Government-Required Animal Testing: Overview
Government regulations in most countries require some animal-based toxicity testing as a condition for the importation or sale of pesticides, industrial chemicals, drugs and vaccines, genetically manipulated foods, and some consumer products. Depending on the substance in question, its likely toxicity, and the degree of anticipatedhuman or environmental exposure, as many as 50 separate animal-poisoning studies may be required.
Animal Numbers and Suffering
Statistics published by government authorities and research-oversight bodies in North America and Europe reveal that the vast majority of the cruelest and most painful animal experiments are conducted to satisfy government-mandated testing requirements. In these tests,animals such as birds, dogs, fish, guinea pigs, mice, rabbits, rats, and even monkeys are forced to swallow or inhale massive doses of a test substance—which can cause severe abdominal pain, paralysis, swelling and ulceration of the skin and/or eyes, convulsions and seizures, and bleeding from the nose, mouth, and genitals—before they are poisoned to death or killed by the experimenter.
In 2000,regulatory testing accounted for 81 percent of Canadian experiments known to “cause pain near, at, or above the pain tolerance threshold of unanesthetized, conscious animals”. Although at least one research-oversight body acknowledges that such invasive procedures are “highly questionable or unacceptable, irrespective of the significance of the anticipated results,” these tests are stillpermitted—even required—by government regulators around the world. In fact, lethal-poisoning (“acute”) studies accounted for one-third of all toxicity tests carried out in U.K. labs in 2002. Other common tests involve dosing an animal daily with a test chemical for one month (“subacute”), three months (“subchronic”), or for most of the animal’s life (“chronic”) to determine what kind of harmful healtheffects result. Comparable U.S. statistics are not currently available because the species most commonly used in toxicity testing (birds, mice, and rats) are specifically exempt from even the minimal protections of the federal Animal Welfare Act, so experimenters are not even required to report the number and species of animals used.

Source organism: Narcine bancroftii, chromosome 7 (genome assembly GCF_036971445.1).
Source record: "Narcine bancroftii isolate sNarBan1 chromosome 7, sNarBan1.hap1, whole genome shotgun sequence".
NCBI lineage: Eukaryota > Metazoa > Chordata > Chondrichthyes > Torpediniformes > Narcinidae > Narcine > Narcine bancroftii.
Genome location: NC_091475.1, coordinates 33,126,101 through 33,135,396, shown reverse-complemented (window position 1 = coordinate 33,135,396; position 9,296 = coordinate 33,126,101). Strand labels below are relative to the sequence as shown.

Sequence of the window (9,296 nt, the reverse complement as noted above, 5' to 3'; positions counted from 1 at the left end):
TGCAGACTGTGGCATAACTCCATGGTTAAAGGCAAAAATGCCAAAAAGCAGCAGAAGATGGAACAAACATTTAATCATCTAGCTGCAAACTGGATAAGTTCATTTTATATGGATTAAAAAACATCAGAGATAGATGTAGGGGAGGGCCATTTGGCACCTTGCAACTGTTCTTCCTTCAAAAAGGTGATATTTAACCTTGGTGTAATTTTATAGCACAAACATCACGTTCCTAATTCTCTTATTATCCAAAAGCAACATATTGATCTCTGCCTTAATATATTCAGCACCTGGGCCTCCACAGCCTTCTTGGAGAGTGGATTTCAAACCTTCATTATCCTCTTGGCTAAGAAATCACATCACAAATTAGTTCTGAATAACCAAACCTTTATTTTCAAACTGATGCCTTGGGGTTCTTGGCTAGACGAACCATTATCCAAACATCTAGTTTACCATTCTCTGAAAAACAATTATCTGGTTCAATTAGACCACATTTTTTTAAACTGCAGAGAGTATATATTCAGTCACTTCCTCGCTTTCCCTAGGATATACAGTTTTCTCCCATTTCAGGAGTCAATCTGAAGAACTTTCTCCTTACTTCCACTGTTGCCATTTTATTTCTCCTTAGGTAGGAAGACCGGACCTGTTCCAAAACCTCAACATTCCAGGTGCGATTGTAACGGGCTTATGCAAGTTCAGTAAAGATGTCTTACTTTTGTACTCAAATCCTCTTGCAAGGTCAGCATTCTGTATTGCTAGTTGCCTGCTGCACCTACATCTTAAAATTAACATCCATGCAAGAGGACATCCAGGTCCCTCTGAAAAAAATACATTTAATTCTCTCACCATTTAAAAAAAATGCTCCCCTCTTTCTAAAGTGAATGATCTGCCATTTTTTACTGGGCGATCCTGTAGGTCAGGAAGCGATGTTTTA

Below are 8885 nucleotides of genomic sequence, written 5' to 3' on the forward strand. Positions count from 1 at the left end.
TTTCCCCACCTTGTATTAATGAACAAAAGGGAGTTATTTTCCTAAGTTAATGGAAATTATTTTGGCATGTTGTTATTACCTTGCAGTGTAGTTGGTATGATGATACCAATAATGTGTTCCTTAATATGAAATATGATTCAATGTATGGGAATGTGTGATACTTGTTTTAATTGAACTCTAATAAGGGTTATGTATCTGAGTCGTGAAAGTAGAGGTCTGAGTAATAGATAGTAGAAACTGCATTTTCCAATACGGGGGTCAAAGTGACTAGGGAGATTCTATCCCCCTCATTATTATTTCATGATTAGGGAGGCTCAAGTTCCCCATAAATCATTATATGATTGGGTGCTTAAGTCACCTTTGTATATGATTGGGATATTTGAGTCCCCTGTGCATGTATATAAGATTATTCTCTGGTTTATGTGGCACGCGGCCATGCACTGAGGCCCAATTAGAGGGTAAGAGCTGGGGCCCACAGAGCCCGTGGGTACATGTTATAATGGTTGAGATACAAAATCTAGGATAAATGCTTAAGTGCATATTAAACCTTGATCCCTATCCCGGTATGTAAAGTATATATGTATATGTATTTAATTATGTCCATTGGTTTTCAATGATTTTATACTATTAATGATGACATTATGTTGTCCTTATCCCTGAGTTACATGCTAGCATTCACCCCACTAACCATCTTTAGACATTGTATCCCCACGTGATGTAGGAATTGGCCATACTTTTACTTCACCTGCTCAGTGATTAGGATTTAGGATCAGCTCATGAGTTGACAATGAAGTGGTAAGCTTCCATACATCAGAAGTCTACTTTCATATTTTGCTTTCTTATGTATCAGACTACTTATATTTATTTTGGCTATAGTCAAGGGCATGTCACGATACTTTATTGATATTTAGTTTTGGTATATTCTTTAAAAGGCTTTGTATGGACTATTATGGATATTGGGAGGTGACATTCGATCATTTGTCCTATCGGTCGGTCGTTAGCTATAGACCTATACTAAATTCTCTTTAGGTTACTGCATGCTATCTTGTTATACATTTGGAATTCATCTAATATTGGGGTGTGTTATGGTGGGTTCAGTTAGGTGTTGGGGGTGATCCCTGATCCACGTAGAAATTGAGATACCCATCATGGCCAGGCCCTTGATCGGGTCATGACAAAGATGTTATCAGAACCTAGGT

In addition to the horrendous cruelty,there is another problem with animal testing: No animal test in use today has ever been properly scientifically validated according to internationally agreed-upon criteria, a fact that calls into question the reliability, accuracy, and relevance of animal-test results as predictors of possible human-health or environmental hazards. The following examples illustrate this unreliability:
• Oneinternational study examined the results of rat and mouse “lethal dose” tests for 50 chemicals and found that these tests were able to predict toxicity in humans with, at best, only 65 percent accuracy.
• During the Draize eye- and skin-irritation test, rabbits are immobilized in full-body restraints while a substance is dripped or smeared into their eyes or onto their shaved skin. One studyfound that the Draize test “grossly over predicted the effects that could be seen in the human eye,” and another concluded that the test “does not reflect the eye irritation hazard for man.” The human four-hour patch skin test has proved to provide chemical skin-irritation data that are “inherently superior to that given by a surrogate model, such as the rabbit.”
• With respect to thestandard rat test for toxicity to the developing nervous system, the U.S. Environmental Protection Agency’s (EPA) Scientific Advisory Panel concluded that the tests “must be further refined to develop more sensitive endpoints which are relevant to significant outcomes in humans.”
So despite a longstanding bias on the part of toxicologists and regulators who claim that animal tests are intrinsically...
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